Ms Kitteridge’s NZSIS office in Wellington is in a building shared with the GCSB, and just along the corridor from her is the office of that organisation’s boss, Una Jagose.
Ms Jagose was appointed Acting Director of the GCSB earlier this year following the resignation of Ian Fletcher. She has been described by her Minister, Mr Finlayson, as someone having “a reputation for hard work and delivering results”.
“I have dealt with Ms Jagose in my role as Attorney-General and know her to be a highly competent and capable leader,” he says. Those qualities should serve her well as she takes over an organisation tarnished by findings that it had been unlawfully spying on internet magnate Kim Dotcom.
Ms Jagose comes from a family of high achievers, her brother Pheroze being a partner with Chapman Tripp in Wellington and her sister Annamarie a professor at Sydney University. She herself was admitted as a barrister and solicitor of the High Court in 1990 and went on to become Chief Legal Advisor at the Ministry of Fisheries. From there she joined Crown Law, becoming Deputy Solicitor-General Crown Legal Risk in 2013.
Speaking to Law News, Ms Jagose says, “My parents encouraged my three sisters and my brother to believe we could do whatever we chose. That set me up well to approach the world with confidence in myself and what I could achieve”.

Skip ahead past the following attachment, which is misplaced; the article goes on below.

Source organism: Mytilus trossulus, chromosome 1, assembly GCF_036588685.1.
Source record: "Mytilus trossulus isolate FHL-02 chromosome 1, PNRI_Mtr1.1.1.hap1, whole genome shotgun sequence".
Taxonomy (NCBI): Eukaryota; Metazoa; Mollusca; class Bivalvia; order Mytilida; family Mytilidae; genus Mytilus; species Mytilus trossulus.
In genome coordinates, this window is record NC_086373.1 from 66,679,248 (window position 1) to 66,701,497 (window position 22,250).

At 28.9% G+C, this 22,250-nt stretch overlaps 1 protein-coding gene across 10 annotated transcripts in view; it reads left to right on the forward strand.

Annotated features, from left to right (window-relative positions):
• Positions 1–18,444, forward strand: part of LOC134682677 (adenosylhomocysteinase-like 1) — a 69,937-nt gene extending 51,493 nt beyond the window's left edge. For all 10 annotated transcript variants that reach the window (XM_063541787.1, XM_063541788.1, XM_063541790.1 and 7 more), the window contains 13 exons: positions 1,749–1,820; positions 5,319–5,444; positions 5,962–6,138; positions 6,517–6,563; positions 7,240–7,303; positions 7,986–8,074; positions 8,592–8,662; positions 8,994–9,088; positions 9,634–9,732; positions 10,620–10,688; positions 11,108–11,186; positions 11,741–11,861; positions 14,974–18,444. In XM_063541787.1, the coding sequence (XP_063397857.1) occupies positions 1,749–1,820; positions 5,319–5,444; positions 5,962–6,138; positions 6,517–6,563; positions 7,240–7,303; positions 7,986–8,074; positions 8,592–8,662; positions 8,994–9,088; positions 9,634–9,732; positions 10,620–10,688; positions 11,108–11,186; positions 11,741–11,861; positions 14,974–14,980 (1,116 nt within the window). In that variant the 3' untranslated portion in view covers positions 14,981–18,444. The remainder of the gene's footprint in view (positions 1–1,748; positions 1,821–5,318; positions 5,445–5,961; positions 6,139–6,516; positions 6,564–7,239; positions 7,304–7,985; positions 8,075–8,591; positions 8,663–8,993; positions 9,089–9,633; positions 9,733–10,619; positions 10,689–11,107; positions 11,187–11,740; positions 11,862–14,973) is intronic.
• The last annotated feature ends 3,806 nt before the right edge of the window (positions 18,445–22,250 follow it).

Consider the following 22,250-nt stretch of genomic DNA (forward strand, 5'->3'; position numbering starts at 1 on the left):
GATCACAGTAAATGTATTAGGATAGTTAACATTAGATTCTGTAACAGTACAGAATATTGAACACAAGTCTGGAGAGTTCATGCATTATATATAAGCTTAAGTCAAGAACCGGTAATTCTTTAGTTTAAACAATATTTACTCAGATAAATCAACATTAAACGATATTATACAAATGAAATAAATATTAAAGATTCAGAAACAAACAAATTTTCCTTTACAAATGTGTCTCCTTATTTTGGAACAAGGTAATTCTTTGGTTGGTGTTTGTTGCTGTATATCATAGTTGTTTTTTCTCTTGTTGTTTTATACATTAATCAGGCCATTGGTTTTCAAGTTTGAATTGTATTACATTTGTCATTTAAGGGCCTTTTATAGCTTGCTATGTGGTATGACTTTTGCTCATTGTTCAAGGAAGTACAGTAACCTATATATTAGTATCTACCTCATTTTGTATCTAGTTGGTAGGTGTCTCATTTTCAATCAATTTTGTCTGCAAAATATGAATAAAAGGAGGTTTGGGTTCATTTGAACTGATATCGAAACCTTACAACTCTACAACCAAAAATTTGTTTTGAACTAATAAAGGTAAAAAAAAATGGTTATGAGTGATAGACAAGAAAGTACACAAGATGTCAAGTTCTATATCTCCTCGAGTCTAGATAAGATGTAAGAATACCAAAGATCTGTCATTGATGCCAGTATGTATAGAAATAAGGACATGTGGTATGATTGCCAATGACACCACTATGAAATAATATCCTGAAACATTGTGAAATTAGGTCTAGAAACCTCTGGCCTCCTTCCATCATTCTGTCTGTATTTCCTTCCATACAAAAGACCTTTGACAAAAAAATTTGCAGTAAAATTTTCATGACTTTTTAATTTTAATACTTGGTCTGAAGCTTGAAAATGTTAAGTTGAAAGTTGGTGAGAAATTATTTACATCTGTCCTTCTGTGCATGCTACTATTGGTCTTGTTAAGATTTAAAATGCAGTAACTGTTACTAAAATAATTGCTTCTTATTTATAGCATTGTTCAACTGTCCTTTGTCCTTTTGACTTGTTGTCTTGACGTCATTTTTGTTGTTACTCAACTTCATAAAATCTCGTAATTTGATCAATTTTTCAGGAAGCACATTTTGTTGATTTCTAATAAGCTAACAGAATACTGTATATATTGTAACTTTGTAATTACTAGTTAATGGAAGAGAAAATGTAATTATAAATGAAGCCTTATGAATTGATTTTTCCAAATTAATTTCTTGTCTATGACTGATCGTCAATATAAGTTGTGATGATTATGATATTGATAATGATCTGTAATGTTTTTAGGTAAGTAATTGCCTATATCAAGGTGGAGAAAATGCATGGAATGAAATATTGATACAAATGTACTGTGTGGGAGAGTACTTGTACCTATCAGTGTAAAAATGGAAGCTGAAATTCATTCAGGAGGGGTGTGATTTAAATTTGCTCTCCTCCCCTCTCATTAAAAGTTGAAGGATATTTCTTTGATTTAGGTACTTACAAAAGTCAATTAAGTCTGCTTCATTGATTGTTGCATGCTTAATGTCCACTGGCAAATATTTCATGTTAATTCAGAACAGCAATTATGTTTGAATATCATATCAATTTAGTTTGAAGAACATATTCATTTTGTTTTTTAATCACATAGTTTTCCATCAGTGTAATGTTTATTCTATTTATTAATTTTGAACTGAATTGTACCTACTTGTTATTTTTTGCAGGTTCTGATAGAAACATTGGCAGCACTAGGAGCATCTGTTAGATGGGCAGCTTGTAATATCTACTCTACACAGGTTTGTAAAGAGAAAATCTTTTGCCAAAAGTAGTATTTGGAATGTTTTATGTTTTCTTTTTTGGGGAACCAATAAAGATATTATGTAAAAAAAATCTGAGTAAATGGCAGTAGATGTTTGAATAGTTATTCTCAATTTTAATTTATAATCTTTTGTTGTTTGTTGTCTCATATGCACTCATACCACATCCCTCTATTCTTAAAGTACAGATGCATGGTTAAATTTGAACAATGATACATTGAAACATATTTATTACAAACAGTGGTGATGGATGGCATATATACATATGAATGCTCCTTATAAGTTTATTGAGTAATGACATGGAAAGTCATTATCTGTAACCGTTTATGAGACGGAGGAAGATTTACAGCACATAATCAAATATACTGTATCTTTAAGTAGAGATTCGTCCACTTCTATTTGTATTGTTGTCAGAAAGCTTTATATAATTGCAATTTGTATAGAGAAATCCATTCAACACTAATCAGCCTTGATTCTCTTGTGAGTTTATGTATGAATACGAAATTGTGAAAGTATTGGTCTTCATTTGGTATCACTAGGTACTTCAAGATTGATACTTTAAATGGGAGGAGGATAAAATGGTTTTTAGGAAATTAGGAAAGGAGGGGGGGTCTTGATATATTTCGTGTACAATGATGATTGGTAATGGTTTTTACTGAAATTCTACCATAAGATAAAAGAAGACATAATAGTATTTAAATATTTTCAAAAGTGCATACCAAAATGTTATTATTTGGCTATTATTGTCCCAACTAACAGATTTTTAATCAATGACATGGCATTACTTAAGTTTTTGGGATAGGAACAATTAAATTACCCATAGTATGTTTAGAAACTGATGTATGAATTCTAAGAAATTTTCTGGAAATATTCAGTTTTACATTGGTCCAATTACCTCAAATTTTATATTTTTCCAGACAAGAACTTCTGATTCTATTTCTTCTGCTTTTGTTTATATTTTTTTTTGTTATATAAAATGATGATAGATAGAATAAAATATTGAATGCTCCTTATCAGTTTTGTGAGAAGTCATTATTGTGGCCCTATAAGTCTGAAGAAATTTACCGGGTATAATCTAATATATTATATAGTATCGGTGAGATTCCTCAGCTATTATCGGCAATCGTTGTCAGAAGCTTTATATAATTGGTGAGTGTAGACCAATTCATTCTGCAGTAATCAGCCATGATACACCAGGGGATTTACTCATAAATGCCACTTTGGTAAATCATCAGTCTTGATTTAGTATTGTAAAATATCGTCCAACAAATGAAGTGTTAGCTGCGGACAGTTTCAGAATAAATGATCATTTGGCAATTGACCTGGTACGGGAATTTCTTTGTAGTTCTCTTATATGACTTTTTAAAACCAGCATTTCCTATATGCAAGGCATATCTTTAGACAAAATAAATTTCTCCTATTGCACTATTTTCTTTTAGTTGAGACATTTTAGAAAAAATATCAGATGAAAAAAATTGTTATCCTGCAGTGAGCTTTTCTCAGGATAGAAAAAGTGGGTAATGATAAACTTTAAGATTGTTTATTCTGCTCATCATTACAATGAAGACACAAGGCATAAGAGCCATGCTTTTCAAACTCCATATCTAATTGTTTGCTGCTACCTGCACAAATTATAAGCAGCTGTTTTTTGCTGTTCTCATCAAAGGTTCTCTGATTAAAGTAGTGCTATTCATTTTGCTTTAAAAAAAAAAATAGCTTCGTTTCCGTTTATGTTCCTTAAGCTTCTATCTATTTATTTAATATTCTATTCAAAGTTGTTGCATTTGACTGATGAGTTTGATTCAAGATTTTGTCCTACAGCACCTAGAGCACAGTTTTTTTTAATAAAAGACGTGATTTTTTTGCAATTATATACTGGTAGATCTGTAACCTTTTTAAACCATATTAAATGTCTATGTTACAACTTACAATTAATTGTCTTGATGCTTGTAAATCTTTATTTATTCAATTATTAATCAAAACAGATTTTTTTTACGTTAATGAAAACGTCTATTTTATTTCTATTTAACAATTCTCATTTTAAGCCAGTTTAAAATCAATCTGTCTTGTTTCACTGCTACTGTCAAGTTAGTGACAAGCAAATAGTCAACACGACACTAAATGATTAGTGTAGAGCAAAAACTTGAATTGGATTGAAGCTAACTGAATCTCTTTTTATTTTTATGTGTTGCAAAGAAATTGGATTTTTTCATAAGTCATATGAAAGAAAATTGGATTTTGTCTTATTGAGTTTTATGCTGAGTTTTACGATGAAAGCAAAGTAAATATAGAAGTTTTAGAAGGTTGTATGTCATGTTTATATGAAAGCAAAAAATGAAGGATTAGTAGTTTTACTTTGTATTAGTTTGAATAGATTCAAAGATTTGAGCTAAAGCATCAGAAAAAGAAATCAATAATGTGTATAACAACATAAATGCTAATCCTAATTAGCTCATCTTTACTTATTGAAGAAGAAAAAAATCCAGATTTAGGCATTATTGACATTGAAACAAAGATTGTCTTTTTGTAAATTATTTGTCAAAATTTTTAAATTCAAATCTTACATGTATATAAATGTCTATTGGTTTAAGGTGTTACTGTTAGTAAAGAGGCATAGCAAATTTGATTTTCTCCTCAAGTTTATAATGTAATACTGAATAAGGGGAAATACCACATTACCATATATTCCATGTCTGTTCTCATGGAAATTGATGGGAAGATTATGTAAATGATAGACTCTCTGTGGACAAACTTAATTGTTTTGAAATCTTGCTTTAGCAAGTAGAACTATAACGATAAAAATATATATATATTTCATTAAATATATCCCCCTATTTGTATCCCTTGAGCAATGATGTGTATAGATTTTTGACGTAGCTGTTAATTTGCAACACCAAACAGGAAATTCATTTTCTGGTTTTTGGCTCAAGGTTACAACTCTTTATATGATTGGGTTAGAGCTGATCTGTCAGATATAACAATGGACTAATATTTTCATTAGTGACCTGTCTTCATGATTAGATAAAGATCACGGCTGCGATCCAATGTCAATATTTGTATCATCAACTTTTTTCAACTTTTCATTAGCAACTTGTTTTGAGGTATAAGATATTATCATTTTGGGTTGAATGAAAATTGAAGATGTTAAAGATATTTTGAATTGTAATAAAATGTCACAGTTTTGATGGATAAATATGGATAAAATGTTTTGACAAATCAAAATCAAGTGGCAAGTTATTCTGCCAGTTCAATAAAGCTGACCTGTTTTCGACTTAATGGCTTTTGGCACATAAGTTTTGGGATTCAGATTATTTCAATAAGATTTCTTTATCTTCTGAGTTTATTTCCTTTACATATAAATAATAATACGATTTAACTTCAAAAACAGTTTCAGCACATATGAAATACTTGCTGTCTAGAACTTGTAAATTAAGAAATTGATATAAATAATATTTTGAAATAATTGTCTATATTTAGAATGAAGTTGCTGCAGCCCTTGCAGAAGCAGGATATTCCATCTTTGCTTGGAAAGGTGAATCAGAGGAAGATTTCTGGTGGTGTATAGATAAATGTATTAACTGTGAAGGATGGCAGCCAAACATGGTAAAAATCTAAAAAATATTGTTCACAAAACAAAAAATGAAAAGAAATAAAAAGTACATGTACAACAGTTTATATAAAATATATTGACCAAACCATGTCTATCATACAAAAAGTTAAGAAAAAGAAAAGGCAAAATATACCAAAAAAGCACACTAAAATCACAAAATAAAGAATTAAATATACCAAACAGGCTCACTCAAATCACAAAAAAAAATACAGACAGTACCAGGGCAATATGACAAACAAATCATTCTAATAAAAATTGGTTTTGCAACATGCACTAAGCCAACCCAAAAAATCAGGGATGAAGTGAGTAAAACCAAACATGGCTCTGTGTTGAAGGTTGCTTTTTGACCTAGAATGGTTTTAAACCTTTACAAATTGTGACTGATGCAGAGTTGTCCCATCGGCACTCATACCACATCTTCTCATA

As Acting Director of the GCSB, she runs an organisation of some 300 people who are charged with “ensuring the integrity and confidentiality of government information and investigating and analysing cyber incidents against New Zealand’s critical infrastructure”. The GCSB also collects foreign intelligence bearing on New Zealand’s interests, and assists other New Zealand government agencies to discharge their legislatively-mandated functions.
In terms of her experience of top jobs and gender issues, she said: “I have always worked in the public service and there have always been role models for women – I have worked for governments in which we have had women Prime Ministers, Speaker of the House, Attorney-General, Governor-General, and senior ministers. And of course the heads of Bench have all been women until quite recently. Of course we can do better on gender, and other, diversity – but it’s good to see that the mix is changing”.